Lesson Wrap-Up: Lesson with Nancy K

I first rode with Nancy K in February of 2012, when I had just owned Connor for a few months.  We were...a lot different back then.

Not from the clinic, but same time period.

I've always liked her teaching style.  She has such a keen eye for ways the rider is blocking the horse's energy, and such good ways of describing what's happening, how to fix it, and why it's important.  It's biomechanics driven, and emphasizes that a good position is not just pretty but also effective and has a big impact on the way the horse goes.

(Sidenote, her bio: USDF judge since 1995, "L" judge with distinction, silver and bronze medalist)

She asked me when we got started what my biggest issues were.  I normally refrain from giving clinicians/one-off instructors too much info, but Nancy and I have a history, so I felt okay saying several things, including:

- Our Dressage tests always say "not enough crossover" in the leg yield, "needs more" in lengthenings, and "needs more push from hind end"
- He likes to lay on the right shoulder.

Connor in the crossties at Nancy's barn
This lesson was AMAZING.  Within minutes, she identified the root cause of most of my problems is that I'm blocking the energy from his hind end with my bad and frozen position.  She pointed out that I was not walking my hips with him in the walk at all, that even when I felt like I was sitting straight I was really hunched forward, and that his "point of resistance" in my body was in my arms instead of my core.

She had me make some big changes in my position.  I really tucked my hips underneath me, put my shoulders behind my hips, lifted my chest, shortened my reins and thought about moving my torso forward through my arms using Connor's energy - and it was amazing how big of a difference that made and how quickly.  I had so much power coming from his hind end all of a sudden.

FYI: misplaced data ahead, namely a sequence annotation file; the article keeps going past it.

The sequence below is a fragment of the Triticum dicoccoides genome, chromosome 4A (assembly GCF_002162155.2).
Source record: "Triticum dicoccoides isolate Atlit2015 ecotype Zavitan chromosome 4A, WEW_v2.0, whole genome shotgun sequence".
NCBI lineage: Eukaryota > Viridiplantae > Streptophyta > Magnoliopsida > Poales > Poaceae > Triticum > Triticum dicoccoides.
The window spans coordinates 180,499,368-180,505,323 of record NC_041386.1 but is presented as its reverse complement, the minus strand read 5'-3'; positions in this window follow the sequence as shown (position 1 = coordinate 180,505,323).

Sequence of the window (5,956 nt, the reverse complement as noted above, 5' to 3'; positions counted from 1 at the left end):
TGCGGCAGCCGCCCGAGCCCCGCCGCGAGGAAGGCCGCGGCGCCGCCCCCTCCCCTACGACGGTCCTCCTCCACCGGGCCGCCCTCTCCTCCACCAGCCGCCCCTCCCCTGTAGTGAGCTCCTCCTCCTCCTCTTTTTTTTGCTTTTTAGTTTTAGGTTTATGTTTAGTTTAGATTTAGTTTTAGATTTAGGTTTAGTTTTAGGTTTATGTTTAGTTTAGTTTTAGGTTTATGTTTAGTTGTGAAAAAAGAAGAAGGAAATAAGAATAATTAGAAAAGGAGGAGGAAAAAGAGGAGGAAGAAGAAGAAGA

Spoiler alert: it helped at the show.
All show photos by Lisa Brezina. Thank you!!

Where normally my warmups are ugly clunky things, he immediately got soft, round and forward.  She also had me ask for more push and speed than I have become used to after working under the JLC method for so long - and it really helped.  I heard "THIS is your medium trot/walk" a lot.

We moved on from that - still focusing on maintaining that position - and worked the leg yields.  She helped me with my timing and preparation - pony needs to turn more effectively into the leg yield and not blow through my outside aids - but really just pointed out that enabling the energy created by the hind legs to go somewhere fixed that problem too.  They really were miles better.

Finally, we did a bit of canter.  He started out with the dolphin canter.  She pointed out that it was because he was pushing straight forward off of the outside hind to pick up the canter, instead of sitting back and pushing up off that hind leg.

The most amazing thing happened when she asked me to fix that by sitting hard on the outside hind: he responded with the most amazing canter, not dolphin-like at all.  Nancy was practically jumping up and down and clapping with glee when she saw it.  Of course I couldn't duplicate that at the show, but once my position solidifies, I'll have it.

Spoiler alert: example of the dolphin canter.  He uses his head and neck for balance instead of shifting his weight back, so it goes from this...

...to this in one stride.  At least I'm not following him down anymore with my body.  Internalizing what I learned in my lesson will help a lot with this - I only had one day between lesson and show to work on it.